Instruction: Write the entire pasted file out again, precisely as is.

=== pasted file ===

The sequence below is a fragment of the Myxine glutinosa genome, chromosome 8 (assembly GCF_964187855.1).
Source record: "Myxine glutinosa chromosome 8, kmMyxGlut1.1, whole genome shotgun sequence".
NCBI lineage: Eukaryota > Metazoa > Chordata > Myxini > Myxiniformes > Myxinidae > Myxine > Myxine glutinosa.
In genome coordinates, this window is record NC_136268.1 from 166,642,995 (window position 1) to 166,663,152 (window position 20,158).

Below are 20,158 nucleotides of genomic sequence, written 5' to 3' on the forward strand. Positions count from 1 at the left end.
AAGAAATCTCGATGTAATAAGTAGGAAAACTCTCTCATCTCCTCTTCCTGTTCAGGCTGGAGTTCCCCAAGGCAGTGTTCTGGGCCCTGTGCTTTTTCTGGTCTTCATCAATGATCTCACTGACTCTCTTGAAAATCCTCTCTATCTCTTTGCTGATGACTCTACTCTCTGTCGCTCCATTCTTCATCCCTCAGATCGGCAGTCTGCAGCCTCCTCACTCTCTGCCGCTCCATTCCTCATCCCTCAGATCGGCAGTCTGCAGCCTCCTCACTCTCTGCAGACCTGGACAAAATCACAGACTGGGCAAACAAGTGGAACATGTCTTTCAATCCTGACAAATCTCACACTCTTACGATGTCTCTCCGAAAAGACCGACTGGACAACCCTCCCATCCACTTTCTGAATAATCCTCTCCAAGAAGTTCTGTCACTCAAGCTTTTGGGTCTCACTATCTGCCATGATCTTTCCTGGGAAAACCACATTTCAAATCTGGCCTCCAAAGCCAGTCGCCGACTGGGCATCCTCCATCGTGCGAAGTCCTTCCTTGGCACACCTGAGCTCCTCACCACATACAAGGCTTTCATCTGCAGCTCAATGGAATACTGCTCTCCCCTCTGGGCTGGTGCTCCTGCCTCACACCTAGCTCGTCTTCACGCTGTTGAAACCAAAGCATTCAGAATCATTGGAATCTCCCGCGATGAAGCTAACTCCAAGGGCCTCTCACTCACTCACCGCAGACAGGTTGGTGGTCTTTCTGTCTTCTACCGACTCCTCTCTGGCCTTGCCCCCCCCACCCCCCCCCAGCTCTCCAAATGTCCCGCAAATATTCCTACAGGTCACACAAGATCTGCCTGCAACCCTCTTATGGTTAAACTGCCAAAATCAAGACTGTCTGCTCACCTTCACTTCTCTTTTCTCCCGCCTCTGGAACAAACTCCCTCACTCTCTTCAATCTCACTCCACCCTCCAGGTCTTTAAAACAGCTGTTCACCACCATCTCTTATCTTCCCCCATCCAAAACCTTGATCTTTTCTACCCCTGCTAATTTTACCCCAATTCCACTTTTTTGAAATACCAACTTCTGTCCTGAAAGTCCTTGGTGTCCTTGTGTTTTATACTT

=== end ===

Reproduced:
The sequence below is a fragment of the Myxine glutinosa genome, chromosome 8 (assembly GCF_964187855.1).
Source record: "Myxine glutinosa chromosome 8, kmMyxGlut1.1, whole genome shotgun sequence".
NCBI lineage: Eukaryota > Metazoa > Chordata > Myxini > Myxiniformes > Myxinidae > Myxine > Myxine glutinosa.
In genome coordinates, this window is record NC_136268.1 from 166,642,995 (window position 1) to 166,663,152 (window position 20,158).

Below are 20,158 nucleotides of genomic sequence, written 5' to 3' on the forward strand. Positions count from 1 at the left end.
AAGAAATCTCGATGTAATAAGTAGGAAAACTCTCTCATCTCCTCTTCCTGTTCAGGCTGGAGTTCCCCAAGGCAGTGTTCTGGGCCCTGTGCTTTTTCTGGTCTTCATCAATGATCTCACTGACTCTCTTGAAAATCCTCTCTATCTCTTTGCTGATGACTCTACTCTCTGTCGCTCCATTCTTCATCCCTCAGATCGGCAGTCTGCAGCCTCCTCACTCTCTGCCGCTCCATTCCTCATCCCTCAGATCGGCAGTCTGCAGCCTCCTCACTCTCTGCAGACCTGGACAAAATCACAGACTGGGCAAACAAGTGGAACATGTCTTTCAATCCTGACAAATCTCACACTCTTACGATGTCTCTCCGAAAAGACCGACTGGACAACCCTCCCATCCACTTTCTGAATAATCCTCTCCAAGAAGTTCTGTCACTCAAGCTTTTGGGTCTCACTATCTGCCATGATCTTTCCTGGGAAAACCACATTTCAAATCTGGCCTCCAAAGCCAGTCGCCGACTGGGCATCCTCCATCGTGCGAAGTCCTTCCTTGGCACACCTGAGCTCCTCACCACATACAAGGCTTTCATCTGCAGCTCAATGGAATACTGCTCTCCCCTCTGGGCTGGTGCTCCTGCCTCACACCTAGCTCGTCTTCACGCTGTTGAAACCAAAGCATTCAGAATCATTGGAATCTCCCGCGATGAAGCTAACTCCAAGGGCCTCTCACTCACTCACCGCAGACAGGTTGGTGGTCTTTCTGTCTTCTACCGACTCCTCTCTGGCCTTGCCCCCCCCACCCCCCCCCAGCTCTCCAAATGTCCCGCAAATATTCCTACAGGTCACACAAGATCTGCCTGCAACCCTCTTATGGTTAAACTGCCAAAATCAAGACTGTCTGCTCACCTTCACTTCTCTTTTCTCCCGCCTCTGGAACAAACTCCCTCACTCTCTTCAATCTCACTCCACCCTCCAGGTCTTTAAAACAGCTGTTCACCACCATCTCTTATCTTCCCCCATCCAAAACCTTGATCTTTTCTACCCCTGCTAATTTTACCCCAATTCCACTTTTTTGAAATACCAACTTCTGTCCTGAAAGTCCTTGGTGTCCTTGTGTTTTATACTT